Tuesday, September 24, 2013

Honey, Baby, Sweetheart

Honey, Baby, Sweetheart by Deb Caletti

There is a lot to be liked in this book.  The characters are interesting and amusing and likable.  Ruby, her family and the Casserole Queens have a lot to share with a reader.  The story is well written, if a little uneven at times and has a wonderful lesson for women at every point in their romantic lives.

We've got Ruby McQueen who finds her first love in bad boy Tyler and after thrilling adventures and stolen romantic moments, she has to live with some terrible decisions she makes.  

Then, there's her mother.  Ann is the town librarian, runs a book club with some of the colorful senior citizens in tiny Nine Mile Falls, the Casserole Queens.  She also still carries a torch for Chip, her ex-husband, the father of her children, the love of her life, and the flake who left to find fame and fortune. Of course, that amounted to a gig as a singer at an amusement park in Oregon.  Chip occasionally comes back to town, raising Ann's hopes and then dashing them as he leaves a wake of destruction, debt and heart break each time he goes.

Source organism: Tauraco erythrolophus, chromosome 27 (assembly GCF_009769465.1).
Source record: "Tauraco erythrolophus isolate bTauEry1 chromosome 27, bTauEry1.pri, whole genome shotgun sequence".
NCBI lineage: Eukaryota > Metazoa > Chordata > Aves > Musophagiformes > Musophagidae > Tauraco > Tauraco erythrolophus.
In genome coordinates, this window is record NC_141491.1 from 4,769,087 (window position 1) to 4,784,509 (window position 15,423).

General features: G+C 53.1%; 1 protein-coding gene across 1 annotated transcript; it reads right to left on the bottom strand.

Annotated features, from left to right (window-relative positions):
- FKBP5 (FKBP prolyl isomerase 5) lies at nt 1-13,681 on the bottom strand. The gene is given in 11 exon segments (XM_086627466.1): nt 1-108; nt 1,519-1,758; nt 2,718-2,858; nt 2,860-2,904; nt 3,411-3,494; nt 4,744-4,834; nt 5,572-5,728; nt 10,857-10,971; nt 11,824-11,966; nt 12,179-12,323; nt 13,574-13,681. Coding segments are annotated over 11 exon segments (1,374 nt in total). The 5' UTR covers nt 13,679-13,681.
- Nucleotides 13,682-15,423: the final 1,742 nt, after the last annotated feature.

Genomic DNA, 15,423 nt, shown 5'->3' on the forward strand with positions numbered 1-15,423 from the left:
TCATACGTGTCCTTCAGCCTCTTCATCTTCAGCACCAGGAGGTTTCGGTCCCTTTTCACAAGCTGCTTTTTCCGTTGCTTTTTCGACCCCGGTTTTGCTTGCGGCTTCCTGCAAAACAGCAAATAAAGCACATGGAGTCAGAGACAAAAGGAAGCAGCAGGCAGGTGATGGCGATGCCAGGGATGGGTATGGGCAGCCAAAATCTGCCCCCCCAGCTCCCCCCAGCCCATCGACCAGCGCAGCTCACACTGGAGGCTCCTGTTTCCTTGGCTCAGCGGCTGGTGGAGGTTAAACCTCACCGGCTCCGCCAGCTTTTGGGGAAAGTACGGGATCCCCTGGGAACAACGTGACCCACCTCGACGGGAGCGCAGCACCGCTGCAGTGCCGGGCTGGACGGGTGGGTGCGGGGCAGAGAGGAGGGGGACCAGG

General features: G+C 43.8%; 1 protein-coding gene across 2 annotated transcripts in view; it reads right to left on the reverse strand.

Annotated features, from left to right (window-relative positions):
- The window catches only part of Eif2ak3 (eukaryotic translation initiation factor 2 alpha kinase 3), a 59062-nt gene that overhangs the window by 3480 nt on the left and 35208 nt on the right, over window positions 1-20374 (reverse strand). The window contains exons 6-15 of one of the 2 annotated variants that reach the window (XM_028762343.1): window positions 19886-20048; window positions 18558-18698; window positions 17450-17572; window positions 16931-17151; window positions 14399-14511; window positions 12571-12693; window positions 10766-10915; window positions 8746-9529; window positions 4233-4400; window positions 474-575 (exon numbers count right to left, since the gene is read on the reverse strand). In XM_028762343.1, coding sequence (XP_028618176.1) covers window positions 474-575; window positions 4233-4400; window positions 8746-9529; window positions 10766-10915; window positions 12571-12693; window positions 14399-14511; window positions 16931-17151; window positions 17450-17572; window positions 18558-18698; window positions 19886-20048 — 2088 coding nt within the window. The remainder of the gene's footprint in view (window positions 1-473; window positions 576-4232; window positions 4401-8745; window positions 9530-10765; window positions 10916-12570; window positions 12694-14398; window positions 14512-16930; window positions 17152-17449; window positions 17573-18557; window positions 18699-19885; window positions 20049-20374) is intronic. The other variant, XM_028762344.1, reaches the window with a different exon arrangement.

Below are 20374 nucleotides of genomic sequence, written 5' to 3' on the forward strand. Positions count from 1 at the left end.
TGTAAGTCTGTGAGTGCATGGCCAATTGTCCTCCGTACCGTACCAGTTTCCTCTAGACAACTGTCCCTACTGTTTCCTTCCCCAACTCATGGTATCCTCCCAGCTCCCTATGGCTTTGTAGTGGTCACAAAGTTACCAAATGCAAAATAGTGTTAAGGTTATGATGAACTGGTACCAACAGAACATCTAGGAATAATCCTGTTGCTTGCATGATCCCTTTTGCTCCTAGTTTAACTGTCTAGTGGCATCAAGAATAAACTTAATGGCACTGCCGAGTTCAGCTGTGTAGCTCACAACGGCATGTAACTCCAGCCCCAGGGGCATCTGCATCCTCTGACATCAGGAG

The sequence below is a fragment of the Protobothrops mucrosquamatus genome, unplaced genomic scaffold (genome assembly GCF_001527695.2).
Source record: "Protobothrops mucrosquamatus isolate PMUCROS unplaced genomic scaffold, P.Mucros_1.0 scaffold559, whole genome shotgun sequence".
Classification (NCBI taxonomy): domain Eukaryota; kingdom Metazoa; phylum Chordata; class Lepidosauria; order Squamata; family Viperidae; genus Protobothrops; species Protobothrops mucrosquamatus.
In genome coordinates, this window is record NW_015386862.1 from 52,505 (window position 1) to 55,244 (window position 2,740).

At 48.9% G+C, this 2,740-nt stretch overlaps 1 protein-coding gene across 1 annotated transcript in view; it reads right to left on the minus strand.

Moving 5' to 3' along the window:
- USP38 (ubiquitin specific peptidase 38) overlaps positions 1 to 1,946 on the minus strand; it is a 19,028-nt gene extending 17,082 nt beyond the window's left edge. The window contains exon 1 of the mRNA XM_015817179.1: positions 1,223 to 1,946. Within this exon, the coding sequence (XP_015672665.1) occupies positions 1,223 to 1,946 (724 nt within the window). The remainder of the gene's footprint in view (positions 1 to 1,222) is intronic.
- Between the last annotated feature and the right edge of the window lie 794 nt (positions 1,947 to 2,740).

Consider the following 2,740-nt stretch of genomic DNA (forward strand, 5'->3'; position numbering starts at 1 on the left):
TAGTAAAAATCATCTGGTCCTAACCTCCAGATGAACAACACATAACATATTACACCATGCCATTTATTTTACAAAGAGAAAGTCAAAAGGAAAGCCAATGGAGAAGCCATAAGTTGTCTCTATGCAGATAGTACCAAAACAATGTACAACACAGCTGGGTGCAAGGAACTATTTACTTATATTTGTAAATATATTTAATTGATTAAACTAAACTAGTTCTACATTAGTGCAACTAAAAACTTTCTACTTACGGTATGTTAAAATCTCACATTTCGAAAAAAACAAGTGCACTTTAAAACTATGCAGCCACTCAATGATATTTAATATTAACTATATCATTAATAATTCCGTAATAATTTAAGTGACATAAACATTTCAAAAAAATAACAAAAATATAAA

And, there's Lily, one of the Casserole Queens, who's lost her husband, had a pretty serious stroke and has been outed as the romantic heroine in the book the club is currently reading.  Reuniting her with her lost love turns into an adventure with three generations of lovesick ladies.

My big peeve with this book had to be the telegraphing of 'danger ahead' over and over and from so far in advance of the actual tragedy.  I think Caletti could have left that out. Not only was it really annoying, it made the actual happening of the event seriously anticlimactic.  I think if you took out all of the heavy handed "hints", the story would have played out beautifully. This wasn't something a reader wouldn't see coming from early on and the author wraps up the story line in a really lovely and healthy way.  All the prompts for what's coming, only detracted.  So, for anyone reading the book and being annoyed by them like I was, I suggest skimming over the offending sentences. Or just, don't believe the hype. 

I enjoyed this book and it was a sweet read.  Considering how powerful Ruby's attraction is for Tyler and her difficulties concerning it, she really didn't have much interaction with him.  It seemed like a lot of her drama was an overreaction.  I did think it was pretty realistic that Ruby was aware of and frustrated by her mother making the same mistakes over and over with her dad, but didn't see when she was developing the same kind of relationship with Tyler.  The dialog is well done, the characters rich and enjoyable.  I think the book is absolutely worth your time.

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